NASA scientists report on new technology to help protect US troops from infectious diseases

December 10, 2008

Dec. 10, New Orleans, LA - Representatives from NASA convened in New Orleans today to report at the American Society of Tropical Medicine and Hygiene Annual Meeting the results from a NASA-enhanced computerized system to assess environmental and health concerns for deployed U.S. forces. The Global Situational Awareness Tool (GSAT), developed and operated by the Air Force Special Operations Command, is a computerized set of linkable databases that characterizes and predicts health risks and other dangers to U.S. troops and multi-national forces in Afghanistan and other areas.

The enhanced GSAT will monitor malaria prevalence and estimate future outbreaks by using epidemiological time series and meteorological and environmental factors measured from NASA earth-observing satellites. A prototype spatial compartmental model has been developed to simulate disease transmission among individuals and households under the influence of meteorological and environmental factors. As testing is done and data are collected, results will be provided to NASA's partners at the Department of Defense and Afghan public health organizations. Previously, NASA conducted similar work with the GSAT system in Southeast Asia in collaboration with the Department of Defense and local authorities.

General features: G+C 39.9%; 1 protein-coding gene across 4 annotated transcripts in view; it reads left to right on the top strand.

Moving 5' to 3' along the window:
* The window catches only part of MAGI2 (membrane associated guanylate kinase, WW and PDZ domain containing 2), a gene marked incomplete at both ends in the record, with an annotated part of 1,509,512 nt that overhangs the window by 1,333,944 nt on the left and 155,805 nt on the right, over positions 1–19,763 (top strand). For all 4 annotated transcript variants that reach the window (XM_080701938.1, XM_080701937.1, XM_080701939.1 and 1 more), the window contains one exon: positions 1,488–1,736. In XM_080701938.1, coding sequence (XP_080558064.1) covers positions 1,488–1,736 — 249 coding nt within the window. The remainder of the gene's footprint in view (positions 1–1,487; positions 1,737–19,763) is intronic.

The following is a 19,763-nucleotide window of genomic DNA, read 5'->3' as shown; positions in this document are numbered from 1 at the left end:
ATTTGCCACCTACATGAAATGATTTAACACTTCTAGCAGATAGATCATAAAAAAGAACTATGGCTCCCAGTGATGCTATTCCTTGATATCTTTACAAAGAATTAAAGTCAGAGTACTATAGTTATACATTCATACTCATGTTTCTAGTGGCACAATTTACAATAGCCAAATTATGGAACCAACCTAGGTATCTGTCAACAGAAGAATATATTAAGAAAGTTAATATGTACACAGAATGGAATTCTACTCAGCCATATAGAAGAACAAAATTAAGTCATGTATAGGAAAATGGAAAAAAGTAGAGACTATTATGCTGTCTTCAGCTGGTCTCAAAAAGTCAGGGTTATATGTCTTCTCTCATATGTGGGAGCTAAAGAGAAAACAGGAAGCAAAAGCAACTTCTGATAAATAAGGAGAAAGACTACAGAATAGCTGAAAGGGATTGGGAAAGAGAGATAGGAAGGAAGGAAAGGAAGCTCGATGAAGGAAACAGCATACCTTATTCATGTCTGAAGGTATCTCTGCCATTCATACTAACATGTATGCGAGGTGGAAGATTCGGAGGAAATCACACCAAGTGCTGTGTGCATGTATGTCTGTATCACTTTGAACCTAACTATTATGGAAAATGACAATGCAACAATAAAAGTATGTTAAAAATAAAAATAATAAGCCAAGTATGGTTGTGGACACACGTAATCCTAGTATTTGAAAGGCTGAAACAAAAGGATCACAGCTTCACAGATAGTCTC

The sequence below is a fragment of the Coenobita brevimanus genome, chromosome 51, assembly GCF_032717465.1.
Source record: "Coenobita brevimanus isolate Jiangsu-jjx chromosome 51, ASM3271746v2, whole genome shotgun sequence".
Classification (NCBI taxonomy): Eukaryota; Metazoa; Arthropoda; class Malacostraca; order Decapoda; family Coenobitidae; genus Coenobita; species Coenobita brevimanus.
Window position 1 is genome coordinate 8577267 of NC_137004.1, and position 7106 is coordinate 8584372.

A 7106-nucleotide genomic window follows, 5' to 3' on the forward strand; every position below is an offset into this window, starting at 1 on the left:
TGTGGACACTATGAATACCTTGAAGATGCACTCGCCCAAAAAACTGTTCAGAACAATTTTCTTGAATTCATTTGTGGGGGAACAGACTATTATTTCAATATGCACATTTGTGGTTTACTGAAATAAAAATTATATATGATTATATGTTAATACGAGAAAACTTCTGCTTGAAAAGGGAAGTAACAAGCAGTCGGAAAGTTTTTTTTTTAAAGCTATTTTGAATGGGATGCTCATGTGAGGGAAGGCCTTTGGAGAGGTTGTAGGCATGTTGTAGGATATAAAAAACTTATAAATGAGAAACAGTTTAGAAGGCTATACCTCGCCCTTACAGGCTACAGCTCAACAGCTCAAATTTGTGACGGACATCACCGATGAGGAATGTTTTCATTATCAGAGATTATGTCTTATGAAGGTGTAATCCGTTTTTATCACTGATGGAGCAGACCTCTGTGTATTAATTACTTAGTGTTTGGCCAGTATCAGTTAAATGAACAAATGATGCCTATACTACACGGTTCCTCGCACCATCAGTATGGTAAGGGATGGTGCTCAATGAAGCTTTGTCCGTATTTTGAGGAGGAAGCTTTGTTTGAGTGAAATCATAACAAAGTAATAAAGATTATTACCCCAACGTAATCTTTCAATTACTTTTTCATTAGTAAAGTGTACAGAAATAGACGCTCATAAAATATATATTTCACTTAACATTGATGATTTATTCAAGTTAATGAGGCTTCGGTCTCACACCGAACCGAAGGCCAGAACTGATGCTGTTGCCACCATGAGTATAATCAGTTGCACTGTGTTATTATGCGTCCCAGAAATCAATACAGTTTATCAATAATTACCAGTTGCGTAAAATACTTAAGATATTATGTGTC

"An accurate characterization of malaria risk is critical when U.S. personnel are deployed overseas. For example, during the 2003 Liberia peace-keeping operation ("Operation Shining Express"), approximately one-third of U.S. military personnel were affected by malaria," says John Haynes, Program Manager of Public Health applications for the NASA Applied Sciences Program. "Conversely, over-prescribing malaria chemo-prophylaxis in areas of low malaria risk is harmful due to the medication's side effects."

With an enhanced GSAT program in place, the U.S. Air Force gains a computerized environmental and medical planning capability. The combined capabilities of the malaria assessments with GSAT provides the Air Force, the Department of Defense, and its partners with a decision support tool valuable to the U.S. military and civilian sectors. Because U.S. overseas forces generally assist the local public health organizations in disease prevention and control, the enhanced GSAT also benefits the local populations.
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John Haynes is available to comment on GSAT and the progress being made by this and other NASA programs to help characterize and prevent infectious disease outcomes.

More than 3,000 researchers and scientists from institutions around the world gathering today at the ASTMH meeting to discuss the latest research on infectious diseases and global health threats. To speak with Mr. Haynes or for more information, contact Jennifer Bender at (504) 595-5560 or jbender@environics-usa.com.

American Society of Tropical Medicine and Hygiene

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